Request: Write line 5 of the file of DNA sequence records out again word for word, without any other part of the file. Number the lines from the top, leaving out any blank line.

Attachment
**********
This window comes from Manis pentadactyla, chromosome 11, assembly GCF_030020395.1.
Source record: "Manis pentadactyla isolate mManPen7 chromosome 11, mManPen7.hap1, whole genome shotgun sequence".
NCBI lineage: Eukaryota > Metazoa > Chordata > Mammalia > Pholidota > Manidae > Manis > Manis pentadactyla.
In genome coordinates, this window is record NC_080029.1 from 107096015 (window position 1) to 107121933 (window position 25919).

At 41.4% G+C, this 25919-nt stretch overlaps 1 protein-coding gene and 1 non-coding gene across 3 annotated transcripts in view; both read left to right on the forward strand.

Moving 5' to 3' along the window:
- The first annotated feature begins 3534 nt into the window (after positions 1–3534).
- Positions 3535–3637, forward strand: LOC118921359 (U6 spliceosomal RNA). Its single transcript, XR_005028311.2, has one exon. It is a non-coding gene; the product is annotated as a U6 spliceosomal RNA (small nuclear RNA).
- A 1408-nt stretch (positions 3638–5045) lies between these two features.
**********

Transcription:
At 41.4% G+C, this 25919-nt stretch overlaps 1 protein-coding gene and 1 non-coding gene across 3 annotated transcripts in view; both read left to right on the forward strand.